Asynchronous Loading

We’ve seen a basic way to load models in Model Files using loader.loadModel(). The major problem with this call is that it blocks the main thread while the model is being loaded, which means that all other tasks on the main thread (including Panda’s rendering task) are blocked until the model has finished loading. This is noticeable by the user as a jarring lag, especially when the application freezes for longer periods of time.

Clearly, this does not provide a good user experience. Therefore, it is recommended that models are loaded in an asynchronous manner, in a separate thread of execution, so that the application can continue rendering while the load operation occurs in the background. Panda3D provides several ways of doing so.

Loading in a coroutine

A convenient way to do this would be by using Coroutines, introduced in C++20. These are special functions that can be suspended temporarily and resumed at a later point (pending the completion of an asynchronous operation). Instead, we could write our code as though it were synchronous, but we insert the co_await keyword where we want the task to be suspended while waiting for the following operation.

Unfortunately, as of Panda3D 1.10, this feature of C++20 is not yet supported by Panda3D. If you are feeling adventurous, see this forum thread for a way to use C++20 coroutines with the Panda3D task system:

Loading in a thread

Alternatively, it is possible to use a separate thread to initiate the model load. Panda3D’s scene graph is thread-safe and can safely handle model operations from any thread. See the Threading page for more details.

One thing to note is that you may want to make sure that you complete all model operations (positioning, material assignments, etc.) before attaching it into the scene graph. Otherwise, if Panda3D happens to render a frame in between those calls, there is a chance that the model may briefly appear in its original state.

On-demand texture loading

In addition, you can further ask textures to be loaded to the graphics card asynchronously. This means that the first time you look at a particular model, the texture might not be available; but instead of holding up the frame while we wait for it to be loaded, Panda can render the model immediately, with a very low-resolution version of the texture or even a flat color, and start loading of the full-resolution version in the background. When the texture is eventually loaded, it will be applied. This results in fewer frame-rate chugs, but it means that the model looks a little weird at first. It has the greatest advantage when you are using lazy-load textures as well as texture compression, because it means these things will happen in the background. Use these configuration options to enable this behavior:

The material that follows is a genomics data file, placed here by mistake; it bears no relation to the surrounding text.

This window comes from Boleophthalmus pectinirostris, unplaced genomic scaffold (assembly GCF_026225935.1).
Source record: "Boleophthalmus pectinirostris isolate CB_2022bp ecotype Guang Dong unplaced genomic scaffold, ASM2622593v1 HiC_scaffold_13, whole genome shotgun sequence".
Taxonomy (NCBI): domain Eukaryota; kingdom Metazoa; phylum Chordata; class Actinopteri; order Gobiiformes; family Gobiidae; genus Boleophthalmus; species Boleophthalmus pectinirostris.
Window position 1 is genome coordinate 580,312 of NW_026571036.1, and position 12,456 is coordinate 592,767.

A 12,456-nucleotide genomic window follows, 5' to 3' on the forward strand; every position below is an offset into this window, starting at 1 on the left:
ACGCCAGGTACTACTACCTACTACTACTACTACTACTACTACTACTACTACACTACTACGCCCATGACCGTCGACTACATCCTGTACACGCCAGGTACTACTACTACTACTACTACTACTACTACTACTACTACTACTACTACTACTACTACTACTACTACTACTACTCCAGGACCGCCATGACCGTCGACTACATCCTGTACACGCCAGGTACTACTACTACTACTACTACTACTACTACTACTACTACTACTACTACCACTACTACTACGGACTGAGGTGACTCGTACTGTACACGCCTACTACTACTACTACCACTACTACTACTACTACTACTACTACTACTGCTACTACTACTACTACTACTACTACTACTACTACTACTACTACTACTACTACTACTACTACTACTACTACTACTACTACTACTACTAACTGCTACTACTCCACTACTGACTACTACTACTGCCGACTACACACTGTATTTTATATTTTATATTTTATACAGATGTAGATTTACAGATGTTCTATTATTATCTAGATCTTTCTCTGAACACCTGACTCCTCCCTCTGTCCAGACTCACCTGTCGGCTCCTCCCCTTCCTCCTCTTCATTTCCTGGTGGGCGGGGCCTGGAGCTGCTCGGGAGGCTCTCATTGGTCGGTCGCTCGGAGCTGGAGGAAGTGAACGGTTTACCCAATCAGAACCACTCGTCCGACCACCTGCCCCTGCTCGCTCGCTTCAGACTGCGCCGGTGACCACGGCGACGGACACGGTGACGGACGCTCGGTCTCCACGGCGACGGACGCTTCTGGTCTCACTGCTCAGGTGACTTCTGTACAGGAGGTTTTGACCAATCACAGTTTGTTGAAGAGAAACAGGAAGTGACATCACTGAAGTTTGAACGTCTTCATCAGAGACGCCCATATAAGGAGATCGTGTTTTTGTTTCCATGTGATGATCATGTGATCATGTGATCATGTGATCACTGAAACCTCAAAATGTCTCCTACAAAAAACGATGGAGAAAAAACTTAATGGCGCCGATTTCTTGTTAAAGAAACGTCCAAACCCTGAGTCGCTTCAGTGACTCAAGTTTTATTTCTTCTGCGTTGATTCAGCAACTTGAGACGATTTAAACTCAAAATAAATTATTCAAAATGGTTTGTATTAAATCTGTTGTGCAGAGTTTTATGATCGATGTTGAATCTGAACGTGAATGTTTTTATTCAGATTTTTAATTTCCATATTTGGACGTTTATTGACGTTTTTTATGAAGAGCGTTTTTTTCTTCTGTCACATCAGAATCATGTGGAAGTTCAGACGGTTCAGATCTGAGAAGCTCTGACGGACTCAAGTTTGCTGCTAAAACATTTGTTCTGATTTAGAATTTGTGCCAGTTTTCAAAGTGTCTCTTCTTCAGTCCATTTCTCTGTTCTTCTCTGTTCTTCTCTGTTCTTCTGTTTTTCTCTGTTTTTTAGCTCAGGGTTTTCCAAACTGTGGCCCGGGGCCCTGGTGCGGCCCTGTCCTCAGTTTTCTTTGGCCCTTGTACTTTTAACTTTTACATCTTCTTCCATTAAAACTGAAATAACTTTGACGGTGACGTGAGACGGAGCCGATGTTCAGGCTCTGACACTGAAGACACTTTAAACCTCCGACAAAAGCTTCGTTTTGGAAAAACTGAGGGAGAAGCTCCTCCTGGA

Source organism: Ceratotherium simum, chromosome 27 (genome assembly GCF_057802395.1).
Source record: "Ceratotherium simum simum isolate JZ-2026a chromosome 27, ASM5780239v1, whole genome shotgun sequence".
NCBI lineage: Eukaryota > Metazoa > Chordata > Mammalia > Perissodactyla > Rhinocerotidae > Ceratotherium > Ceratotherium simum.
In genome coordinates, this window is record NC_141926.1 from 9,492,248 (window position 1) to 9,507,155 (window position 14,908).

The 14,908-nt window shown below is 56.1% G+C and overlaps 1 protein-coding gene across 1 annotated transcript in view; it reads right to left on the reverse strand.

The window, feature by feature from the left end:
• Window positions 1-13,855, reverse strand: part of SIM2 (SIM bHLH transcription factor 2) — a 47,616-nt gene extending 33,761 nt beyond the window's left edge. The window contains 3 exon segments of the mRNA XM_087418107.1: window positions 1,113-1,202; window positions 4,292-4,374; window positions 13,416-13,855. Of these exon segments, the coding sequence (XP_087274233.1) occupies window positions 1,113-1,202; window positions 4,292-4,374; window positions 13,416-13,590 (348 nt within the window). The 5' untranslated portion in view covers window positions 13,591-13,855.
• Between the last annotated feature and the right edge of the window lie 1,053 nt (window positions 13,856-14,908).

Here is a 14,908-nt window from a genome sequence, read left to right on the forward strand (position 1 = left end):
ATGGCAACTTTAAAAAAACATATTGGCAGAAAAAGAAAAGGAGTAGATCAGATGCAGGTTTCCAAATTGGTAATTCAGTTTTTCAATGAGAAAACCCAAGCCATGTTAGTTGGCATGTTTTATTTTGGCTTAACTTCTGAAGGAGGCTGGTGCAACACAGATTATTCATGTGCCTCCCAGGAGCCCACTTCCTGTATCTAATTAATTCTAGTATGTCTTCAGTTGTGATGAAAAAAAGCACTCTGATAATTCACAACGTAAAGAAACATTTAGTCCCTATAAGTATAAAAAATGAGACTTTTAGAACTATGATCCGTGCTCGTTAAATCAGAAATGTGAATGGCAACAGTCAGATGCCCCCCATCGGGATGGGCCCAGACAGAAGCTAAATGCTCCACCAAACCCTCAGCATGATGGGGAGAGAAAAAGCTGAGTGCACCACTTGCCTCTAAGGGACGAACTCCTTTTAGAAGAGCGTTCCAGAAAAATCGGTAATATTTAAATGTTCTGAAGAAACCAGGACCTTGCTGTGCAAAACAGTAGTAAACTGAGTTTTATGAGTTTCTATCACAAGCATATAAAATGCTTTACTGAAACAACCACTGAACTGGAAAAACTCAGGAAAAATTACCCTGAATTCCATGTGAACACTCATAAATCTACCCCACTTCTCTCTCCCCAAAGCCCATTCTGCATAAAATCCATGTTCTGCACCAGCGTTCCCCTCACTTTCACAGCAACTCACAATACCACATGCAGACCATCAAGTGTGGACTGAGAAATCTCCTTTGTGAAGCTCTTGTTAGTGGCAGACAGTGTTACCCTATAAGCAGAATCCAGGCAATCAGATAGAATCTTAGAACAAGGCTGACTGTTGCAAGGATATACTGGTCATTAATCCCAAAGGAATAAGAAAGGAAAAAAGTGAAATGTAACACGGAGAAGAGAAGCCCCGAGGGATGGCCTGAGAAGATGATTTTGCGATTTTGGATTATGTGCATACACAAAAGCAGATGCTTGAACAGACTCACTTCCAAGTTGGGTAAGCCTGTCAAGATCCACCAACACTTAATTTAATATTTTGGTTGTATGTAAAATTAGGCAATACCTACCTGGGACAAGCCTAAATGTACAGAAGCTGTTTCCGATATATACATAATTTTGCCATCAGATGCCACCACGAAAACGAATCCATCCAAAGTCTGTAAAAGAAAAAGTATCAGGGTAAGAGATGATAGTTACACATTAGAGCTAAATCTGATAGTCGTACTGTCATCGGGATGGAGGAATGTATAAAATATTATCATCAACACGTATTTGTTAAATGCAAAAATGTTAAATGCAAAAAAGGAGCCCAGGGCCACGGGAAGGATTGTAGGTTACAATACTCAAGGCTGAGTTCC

preload-textures 0
preload-simple-textures 1
simple-image-size 16 16
compressed-textures 1
allow-incomplete-render 1

When converting models to .bam with preload-simple-textures active, simple textures will be baked into the model, so that Panda (starting with version 1.10.11) doesn’t need to load the textures from disk at all until they first come into view.

To test this process, you can set async-load-delay with a value in seconds, which artificially delays each individual texture load by the given amount. This is useful for simulating the user experience on older computers with slower hard drives. Set it to a value like 0.1 and you should see the textures pop in as you move around the scene.

You can use set_texture_reload_priority() if you want ensure that textures in some scenes are loaded with higher priority than other scenes.

Animation loading

A similar behavior can be enabled for Actors, so that when you have an Actor with a large number of animations (too many to preload them all at once), you can have the Actor load them on-demand, so that when you play an animation, the animation may not start playing immediately, but will instead be loaded in the background. Until it is ready, the actor will hold its last pose, and then when the animation is fully loaded, the actor will start playing where it would have been had the animation been loaded from the beginning. To make this work, you have to run all of the animations through egg-optchar with the -preload option, and you might also want to set:

allow-async-bind 1
restore-initial-pose 0


All of the above asynchronous operations will take place on a separate task chain, automatically created by Loader. By default, one low-priority thread is created to serve these requests. To increase the number of available threads, or to increase their priority, these configuration variables can be changed:

# default is 1
loader-num-threads 2
# default is low
loader-thread-priority normal